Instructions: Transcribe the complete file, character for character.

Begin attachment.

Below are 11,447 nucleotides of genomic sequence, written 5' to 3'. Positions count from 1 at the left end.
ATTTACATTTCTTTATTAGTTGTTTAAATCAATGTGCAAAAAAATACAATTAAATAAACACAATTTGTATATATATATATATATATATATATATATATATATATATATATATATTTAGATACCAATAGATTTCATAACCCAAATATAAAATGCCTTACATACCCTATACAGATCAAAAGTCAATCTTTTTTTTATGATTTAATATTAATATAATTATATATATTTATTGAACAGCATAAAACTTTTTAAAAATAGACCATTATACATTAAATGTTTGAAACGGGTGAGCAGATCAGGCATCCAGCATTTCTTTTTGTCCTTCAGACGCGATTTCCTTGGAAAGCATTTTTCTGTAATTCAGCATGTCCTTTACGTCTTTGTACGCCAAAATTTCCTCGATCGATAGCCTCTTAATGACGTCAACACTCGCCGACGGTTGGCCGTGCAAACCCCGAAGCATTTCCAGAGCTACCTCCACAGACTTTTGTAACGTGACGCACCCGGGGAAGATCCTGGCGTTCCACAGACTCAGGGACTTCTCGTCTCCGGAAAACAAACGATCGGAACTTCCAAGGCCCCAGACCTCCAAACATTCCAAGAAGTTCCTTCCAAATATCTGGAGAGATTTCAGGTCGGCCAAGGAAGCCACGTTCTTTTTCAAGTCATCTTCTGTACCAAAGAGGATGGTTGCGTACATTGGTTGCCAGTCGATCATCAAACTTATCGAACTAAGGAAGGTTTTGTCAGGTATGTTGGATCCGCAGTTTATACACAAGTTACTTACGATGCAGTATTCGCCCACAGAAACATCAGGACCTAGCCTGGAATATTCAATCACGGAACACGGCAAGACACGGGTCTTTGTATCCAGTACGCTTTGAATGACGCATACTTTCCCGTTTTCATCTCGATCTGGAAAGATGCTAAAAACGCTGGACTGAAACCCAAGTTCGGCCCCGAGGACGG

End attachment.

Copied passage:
Below are 11,447 nucleotides of genomic sequence, written 5' to 3'. Positions count from 1 at the left end.
ATTTACATTTCTTTATTAGTTGTTTAAATCAATGTGCAAAAAAATACAATTAAATAAACACAATTTGTATATATATATATATATATATATATATATATATATATATATATATATTTAGATACCAATAGATTTCATAACCCAAATATAAAATGCCTTACATACCCTATACAGATCAAAAGTCAATCTTTTTTTTATGATTTAATATTAATATAATTATATATATTTATTGAACAGCATAAAACTTTTTAAAAATAGACCATTATACATTAAATGTTTGAAACGGGTGAGCAGATCAGGCATCCAGCATTTCTTTTTGTCCTTCAGACGCGATTTCCTTGGAAAGCATTTTTCTGTAATTCAGCATGTCCTTTACGTCTTTGTACGCCAAAATTTCCTCGATCGATAGCCTCTTAATGACGTCAACACTCGCCGACGGTTGGCCGTGCAAACCCCGAAGCATTTCCAGAGCTACCTCCACAGACTTTTGTAACGTGACGCACCCGGGGAAGATCCTGGCGTTCCACAGACTCAGGGACTTCTCGTCTCCGGAAAACAAACGATCGGAACTTCCAAGGCCCCAGACCTCCAAACATTCCAAGAAGTTCCTTCCAAATATCTGGAGAGATTTCAGGTCGGCCAAGGAAGCCACGTTCTTTTTCAAGTCATCTTCTGTACCAAAGAGGATGGTTGCGTACATTGGTTGCCAGTCGATCATCAAACTTATCGAACTAAGGAAGGTTTTGTCAGGTATGTTGGATCCGCAGTTTATACACAAGTTACTTACGATGCAGTATTCGCCCACAGAAACATCAGGACCTAGCCTGGAATATTCAATCACGGAACACGGCAAGACACGGGTCTTTGTATCCAGTACGCTTTGAATGACGCATACTTTCCCGTTTTCATCTCGATCTGGAAAGATGCTAAAAACGCTGGACTGAAACCCAAGTTCGGCCCCGAGGACGG